21 January 2015

Why Using Quality Air Filters in Your Home is Essential

Why Quality Air Filters are Essential

If you live in a home built in the past thirty or so years, you may have a problem with indoor air quality. A major emphasis was placed on making homes more airtight and free of drafts after the energy crisis of the 70s. As a result, the EPA tells us many homes have indoor air that is three to six times more polluted than outdoor air, even in major industrial cities.

The health hazards from indoor pollutants are quite serious, and these new conditions are blamed in large part for the dramatic increase in asthma in children. The pollutants in the average home include:

• Dust and particulates
• Pollen
• Mold spores
• Pet dander
• Smoke
• Mites
• Bacteria
• Fibers

These contaminants remain in the home and tend to gather in the lungs of occupants over time. The average adult will breathe in more than 11,000 liters, or 388 cubic feet, of air each day, allowing a large quantity of pollutants to enter the body. These factors combine to make attention to your home air purifying systems a major priority.

Home and office HVAC systems are built with basic filters to primarily protect the equipment. However, you can have additional air filters added to your system at affordable prices. There are also a number of quality portable units that will effectively clean the air in spaces where they are utilized.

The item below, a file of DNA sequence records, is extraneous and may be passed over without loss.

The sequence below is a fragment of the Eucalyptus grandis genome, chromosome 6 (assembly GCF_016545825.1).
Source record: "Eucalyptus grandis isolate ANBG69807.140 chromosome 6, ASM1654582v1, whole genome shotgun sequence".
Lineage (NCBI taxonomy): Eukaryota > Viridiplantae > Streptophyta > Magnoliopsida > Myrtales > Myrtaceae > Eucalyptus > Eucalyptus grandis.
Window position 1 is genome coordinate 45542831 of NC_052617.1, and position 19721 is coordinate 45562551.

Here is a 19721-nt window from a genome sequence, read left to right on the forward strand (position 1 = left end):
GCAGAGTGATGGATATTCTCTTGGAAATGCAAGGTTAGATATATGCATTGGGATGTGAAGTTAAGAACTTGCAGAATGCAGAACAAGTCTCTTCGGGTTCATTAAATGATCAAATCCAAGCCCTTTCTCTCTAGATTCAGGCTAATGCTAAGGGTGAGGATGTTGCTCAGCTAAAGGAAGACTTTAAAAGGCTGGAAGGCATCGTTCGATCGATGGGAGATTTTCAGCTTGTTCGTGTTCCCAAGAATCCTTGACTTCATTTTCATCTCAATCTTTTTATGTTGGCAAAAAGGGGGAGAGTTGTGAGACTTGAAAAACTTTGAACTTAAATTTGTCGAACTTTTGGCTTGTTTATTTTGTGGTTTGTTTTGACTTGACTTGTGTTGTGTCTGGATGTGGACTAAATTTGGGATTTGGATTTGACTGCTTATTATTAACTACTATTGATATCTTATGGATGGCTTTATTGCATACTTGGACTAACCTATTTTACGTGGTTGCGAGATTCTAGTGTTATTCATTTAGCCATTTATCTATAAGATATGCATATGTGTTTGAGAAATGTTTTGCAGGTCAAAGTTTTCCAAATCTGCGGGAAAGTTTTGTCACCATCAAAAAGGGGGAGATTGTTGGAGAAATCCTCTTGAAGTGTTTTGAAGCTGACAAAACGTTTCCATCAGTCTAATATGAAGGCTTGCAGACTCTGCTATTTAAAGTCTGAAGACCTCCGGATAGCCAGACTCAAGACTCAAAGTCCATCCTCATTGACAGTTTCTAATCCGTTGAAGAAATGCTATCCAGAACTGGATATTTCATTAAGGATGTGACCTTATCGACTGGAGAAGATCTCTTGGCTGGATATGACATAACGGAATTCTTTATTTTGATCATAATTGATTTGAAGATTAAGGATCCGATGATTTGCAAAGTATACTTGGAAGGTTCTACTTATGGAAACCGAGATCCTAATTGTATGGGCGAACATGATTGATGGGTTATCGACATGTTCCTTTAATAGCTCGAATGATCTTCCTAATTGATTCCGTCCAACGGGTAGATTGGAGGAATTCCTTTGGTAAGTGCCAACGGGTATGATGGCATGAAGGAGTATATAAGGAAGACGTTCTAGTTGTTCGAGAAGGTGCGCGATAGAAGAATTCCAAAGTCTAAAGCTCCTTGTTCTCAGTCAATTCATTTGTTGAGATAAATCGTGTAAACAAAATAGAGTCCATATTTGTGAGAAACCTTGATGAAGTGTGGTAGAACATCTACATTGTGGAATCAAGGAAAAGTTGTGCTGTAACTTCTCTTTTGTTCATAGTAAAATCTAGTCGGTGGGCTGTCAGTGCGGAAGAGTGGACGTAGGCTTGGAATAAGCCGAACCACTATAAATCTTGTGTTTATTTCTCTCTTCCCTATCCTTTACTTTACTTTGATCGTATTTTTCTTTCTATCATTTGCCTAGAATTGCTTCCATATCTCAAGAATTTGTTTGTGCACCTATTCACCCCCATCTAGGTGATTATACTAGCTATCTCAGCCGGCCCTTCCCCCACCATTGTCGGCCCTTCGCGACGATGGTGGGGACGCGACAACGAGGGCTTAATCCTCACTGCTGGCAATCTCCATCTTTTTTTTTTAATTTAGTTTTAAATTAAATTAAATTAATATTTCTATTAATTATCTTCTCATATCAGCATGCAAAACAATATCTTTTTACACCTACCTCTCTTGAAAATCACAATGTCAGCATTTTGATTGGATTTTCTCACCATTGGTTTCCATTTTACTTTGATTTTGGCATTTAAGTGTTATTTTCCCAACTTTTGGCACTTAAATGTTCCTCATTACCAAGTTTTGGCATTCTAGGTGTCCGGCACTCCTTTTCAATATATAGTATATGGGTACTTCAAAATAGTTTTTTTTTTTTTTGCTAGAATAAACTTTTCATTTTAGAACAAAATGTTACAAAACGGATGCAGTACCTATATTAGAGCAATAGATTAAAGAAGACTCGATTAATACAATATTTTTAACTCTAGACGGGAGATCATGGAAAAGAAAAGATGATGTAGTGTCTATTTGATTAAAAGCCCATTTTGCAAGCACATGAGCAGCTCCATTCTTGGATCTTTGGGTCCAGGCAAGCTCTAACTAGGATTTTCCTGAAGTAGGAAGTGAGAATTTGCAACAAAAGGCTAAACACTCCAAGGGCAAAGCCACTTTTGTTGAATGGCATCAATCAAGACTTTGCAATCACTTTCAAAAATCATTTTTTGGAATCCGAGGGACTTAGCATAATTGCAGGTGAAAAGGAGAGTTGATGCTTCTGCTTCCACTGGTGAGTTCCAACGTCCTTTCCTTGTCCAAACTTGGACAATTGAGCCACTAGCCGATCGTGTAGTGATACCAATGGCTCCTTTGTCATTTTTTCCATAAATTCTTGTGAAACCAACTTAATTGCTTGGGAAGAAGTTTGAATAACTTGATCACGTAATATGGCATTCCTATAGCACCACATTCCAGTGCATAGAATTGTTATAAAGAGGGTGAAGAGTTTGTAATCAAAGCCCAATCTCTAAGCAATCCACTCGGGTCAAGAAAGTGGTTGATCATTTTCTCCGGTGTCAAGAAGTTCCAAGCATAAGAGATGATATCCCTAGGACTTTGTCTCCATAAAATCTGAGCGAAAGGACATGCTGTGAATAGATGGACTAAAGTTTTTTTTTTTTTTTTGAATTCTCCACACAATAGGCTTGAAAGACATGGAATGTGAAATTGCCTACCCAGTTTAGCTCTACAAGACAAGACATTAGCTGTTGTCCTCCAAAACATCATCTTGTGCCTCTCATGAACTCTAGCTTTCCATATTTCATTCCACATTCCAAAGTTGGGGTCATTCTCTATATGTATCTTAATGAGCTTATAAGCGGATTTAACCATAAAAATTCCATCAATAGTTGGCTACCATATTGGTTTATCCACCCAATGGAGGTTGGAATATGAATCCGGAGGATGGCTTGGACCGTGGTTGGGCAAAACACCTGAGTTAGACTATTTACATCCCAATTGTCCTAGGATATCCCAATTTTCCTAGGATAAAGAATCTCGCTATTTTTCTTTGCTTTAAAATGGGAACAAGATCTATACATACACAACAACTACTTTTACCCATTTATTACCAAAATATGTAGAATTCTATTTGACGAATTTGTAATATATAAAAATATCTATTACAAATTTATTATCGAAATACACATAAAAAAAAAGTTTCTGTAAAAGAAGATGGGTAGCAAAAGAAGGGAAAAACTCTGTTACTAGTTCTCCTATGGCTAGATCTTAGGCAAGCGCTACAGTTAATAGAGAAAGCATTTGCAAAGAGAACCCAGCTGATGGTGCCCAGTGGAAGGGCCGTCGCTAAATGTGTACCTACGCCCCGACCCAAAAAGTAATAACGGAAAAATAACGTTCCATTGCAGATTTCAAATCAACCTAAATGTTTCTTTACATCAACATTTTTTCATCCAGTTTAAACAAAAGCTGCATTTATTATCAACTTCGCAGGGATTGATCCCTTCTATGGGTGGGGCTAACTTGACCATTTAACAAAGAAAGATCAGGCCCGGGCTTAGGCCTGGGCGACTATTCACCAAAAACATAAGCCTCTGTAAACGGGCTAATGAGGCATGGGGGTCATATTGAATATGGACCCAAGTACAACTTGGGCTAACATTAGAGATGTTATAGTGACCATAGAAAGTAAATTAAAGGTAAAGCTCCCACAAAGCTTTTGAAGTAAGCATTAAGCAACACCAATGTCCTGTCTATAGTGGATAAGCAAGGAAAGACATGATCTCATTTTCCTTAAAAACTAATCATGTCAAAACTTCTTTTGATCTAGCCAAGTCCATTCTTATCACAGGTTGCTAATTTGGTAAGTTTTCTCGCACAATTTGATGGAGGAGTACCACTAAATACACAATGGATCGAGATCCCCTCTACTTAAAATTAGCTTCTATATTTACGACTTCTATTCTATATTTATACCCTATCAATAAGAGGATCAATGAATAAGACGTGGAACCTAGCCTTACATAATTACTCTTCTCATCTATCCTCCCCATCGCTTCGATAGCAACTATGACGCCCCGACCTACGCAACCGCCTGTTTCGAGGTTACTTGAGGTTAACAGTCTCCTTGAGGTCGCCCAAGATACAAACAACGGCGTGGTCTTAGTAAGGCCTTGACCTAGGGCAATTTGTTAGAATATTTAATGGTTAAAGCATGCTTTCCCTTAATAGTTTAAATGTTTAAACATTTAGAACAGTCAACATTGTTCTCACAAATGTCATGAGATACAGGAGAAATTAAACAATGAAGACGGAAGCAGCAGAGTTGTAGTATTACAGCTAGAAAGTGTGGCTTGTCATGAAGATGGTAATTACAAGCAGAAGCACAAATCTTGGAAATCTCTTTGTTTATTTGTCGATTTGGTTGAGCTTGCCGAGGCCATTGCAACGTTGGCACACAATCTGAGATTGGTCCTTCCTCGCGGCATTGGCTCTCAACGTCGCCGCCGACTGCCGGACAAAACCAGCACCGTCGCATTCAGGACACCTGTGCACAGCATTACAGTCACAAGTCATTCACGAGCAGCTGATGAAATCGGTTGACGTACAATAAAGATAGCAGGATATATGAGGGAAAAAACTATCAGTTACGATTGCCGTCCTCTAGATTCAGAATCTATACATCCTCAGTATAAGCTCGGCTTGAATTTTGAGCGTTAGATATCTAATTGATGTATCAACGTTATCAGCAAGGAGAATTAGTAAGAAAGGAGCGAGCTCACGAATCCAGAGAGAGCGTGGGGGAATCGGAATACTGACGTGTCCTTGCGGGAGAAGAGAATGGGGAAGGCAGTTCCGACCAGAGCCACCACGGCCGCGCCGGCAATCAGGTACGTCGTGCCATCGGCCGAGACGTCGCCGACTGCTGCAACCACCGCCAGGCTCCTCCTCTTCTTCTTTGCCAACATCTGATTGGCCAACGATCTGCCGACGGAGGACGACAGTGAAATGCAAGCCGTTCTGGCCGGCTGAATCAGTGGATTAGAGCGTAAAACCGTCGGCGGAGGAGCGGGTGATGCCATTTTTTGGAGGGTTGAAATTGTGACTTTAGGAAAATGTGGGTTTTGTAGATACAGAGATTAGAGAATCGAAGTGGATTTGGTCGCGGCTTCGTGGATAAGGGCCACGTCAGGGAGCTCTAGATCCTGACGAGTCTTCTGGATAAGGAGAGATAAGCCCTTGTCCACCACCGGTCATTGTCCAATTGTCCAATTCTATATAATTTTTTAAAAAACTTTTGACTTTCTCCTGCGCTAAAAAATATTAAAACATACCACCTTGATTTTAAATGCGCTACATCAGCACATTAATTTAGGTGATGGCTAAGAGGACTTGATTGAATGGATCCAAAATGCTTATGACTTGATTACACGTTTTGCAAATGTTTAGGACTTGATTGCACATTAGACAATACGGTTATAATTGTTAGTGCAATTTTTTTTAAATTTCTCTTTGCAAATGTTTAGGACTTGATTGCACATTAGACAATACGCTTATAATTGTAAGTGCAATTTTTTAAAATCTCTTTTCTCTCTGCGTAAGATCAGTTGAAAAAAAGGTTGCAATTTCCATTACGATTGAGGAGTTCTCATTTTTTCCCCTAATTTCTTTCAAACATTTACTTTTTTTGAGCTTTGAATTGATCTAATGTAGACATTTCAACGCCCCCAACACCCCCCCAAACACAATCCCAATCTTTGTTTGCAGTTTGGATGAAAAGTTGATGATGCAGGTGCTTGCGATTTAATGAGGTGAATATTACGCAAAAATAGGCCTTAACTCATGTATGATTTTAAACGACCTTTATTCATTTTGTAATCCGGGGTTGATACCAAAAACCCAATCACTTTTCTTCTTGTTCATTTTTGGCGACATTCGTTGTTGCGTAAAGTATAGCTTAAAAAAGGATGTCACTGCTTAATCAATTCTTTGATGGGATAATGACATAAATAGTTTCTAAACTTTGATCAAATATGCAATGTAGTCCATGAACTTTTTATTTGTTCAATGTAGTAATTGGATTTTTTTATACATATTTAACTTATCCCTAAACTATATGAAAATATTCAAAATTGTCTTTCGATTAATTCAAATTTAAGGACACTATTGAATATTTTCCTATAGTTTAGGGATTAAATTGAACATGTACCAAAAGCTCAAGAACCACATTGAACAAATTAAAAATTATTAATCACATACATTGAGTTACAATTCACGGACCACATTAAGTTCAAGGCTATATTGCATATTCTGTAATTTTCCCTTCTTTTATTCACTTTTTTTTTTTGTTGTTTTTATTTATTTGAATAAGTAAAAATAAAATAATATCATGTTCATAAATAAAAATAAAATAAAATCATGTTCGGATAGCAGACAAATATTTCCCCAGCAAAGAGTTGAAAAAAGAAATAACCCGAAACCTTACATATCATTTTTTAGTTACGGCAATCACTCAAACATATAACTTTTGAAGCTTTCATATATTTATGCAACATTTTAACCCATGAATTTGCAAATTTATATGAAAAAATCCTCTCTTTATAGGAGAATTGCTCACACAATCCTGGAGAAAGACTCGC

Whatever your choice for filtering systems, they all rely on the actual filters to do the job of removing pollutants. Filters come in all prices and levels of quality, and are made to be replaced or cleaned regularly. Fortunately, there is a way to evaluate the basic effectiveness of any filter you choose. For example, if you buy a 3M air filter because your value the brand, you still need to understand its MERV rating.

The American Society of Heating, Refrigerating and Air-Conditioning Engineers developed the MERV scale to rate a given filter’s ability to remove particles from the air. They built the range based on sizes of .3 to 10 microns, and this is the range that presents the greatest health hazard. The MERV scale ranges from 1-16, with the better filters having the higher number. Most homes can be kept reasonably safe with filters in the 7 to 12 range, while hospitals focus on those with at least 13 and all the way to 16 ratings.

There is a balance in selecting an efficient filter with maintaining good air flow. Ironically, the more effective a filter, the quicker it gets dirty, and the greater the problem it presents if not regularly cleaned and/or replaced.

No comments:

Post a Comment